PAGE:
I slept horribly last night. It could be due to the excitement of newness and because yesterday was full of change.
I had a doctors appointment yesterday morning, just one of those check up type appointments. Nothing major. In the lobby, I got the final job offer call from the downtown Gucci. Weeks and weeks in the making, it finally happened. Dr. Chu was the first person I told face to face.
Gucci is closer to my apartment than the bus stop I used to get to NM. It also pays significantly better. That, and from what I can tell, I won’t be working with a store full of egomaniacal assholes who treated my crew horribly for no other reason than they could. I won’t be responsible for everyone’s disorganization, lack of planning and foresight, and refusal to work together. My team were the guys that followed the elephants in the parade: picking up the shit, fixing problems no matter how or who created them, and making sure everything looks perfect. Except that the shovels belong to the engineering department and the wheelbarrows are all being used by the visual department to store something that is only used once a year. So obstacles and conflicts were routinely placed in our path to task completion due to a huge ongoing pissing contest between the managers. They officially want to project a cohesive “one voice,” but that is only if it is the voice of the one who is saying it. If it is “too many chiefs and not enough Indians” or “too may cooks in the kitchen,” it was a constant battle to see which manager got to make the final decision. We hardly ever moved anything once because someone else would come along and have another idea of how or where or when, and it was more about ego than about what was actually good or right for the store.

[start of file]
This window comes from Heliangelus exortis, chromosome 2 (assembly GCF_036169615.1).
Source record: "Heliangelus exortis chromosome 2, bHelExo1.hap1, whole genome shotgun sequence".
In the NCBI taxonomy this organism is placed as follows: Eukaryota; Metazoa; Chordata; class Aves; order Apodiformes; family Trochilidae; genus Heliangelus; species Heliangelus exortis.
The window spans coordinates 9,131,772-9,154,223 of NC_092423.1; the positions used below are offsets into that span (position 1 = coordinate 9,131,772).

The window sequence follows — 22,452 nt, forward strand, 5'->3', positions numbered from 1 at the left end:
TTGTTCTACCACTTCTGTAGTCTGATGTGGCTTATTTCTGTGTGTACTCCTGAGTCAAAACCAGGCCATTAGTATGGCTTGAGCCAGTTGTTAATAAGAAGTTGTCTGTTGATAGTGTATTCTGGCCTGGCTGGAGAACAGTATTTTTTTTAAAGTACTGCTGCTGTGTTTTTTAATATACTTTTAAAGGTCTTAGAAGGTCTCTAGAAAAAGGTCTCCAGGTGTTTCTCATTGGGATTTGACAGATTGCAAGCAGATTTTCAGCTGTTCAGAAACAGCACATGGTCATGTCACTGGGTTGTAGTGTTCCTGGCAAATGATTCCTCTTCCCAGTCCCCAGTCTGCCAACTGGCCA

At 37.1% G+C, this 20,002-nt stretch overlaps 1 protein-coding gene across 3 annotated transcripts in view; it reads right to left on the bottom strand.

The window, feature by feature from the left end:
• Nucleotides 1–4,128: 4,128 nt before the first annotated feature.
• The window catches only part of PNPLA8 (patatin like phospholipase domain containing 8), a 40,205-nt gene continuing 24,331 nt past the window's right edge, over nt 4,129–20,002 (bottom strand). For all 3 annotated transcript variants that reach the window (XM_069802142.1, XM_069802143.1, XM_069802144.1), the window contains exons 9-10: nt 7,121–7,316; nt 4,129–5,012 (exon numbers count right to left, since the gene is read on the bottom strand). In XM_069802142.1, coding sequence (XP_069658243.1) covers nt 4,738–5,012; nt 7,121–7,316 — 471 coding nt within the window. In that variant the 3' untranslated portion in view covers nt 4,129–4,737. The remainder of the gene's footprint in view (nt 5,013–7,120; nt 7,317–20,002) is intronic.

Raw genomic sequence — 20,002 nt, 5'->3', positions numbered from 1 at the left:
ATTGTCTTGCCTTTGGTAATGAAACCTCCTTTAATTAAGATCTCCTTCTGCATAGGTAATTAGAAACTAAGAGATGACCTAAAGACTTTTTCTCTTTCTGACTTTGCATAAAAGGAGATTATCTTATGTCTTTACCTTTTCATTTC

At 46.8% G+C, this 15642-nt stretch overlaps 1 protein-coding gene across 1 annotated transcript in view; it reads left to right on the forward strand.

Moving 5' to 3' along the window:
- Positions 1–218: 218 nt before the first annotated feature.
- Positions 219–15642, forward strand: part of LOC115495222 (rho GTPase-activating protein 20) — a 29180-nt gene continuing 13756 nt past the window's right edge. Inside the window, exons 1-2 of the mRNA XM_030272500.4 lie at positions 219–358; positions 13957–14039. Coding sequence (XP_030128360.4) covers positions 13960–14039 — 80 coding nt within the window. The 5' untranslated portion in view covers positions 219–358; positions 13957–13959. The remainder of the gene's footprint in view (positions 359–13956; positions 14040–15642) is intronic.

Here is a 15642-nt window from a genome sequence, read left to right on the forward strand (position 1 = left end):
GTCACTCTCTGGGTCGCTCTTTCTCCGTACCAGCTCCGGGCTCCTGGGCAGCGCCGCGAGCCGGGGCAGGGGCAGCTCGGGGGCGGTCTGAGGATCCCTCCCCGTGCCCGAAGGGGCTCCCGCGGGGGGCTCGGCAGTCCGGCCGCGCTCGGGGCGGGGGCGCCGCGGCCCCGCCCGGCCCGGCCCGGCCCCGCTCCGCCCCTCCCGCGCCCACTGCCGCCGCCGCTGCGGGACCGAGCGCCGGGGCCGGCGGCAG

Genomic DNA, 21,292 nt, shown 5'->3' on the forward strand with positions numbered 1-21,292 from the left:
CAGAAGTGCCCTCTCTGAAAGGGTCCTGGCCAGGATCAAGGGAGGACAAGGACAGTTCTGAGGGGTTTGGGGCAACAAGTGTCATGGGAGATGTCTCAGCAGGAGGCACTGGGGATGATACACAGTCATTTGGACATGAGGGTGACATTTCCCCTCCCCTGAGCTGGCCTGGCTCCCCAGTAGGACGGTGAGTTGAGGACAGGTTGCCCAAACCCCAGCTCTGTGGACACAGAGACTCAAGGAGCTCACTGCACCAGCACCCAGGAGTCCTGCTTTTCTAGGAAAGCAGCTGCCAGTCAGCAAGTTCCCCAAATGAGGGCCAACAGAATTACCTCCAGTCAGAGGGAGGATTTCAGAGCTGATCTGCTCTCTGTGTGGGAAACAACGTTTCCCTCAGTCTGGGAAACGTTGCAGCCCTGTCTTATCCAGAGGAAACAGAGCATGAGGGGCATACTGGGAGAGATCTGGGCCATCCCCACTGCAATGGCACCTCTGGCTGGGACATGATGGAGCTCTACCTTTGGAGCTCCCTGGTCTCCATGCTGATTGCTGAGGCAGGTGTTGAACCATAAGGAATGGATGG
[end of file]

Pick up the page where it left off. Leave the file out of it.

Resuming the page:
They also financially encourage single-driver commuting by subsidizing employee parking, but not public transportation passes.
I could go on and on about scandals, firings, theft, favoritism, affairs, charity fraud, and blatant incompetence, but I would rather just forget that I was ever there. I will remember the people I worked with.
But it’s over and soon to be a foggy memory. I never did more in Bellevue than can be done in a jar.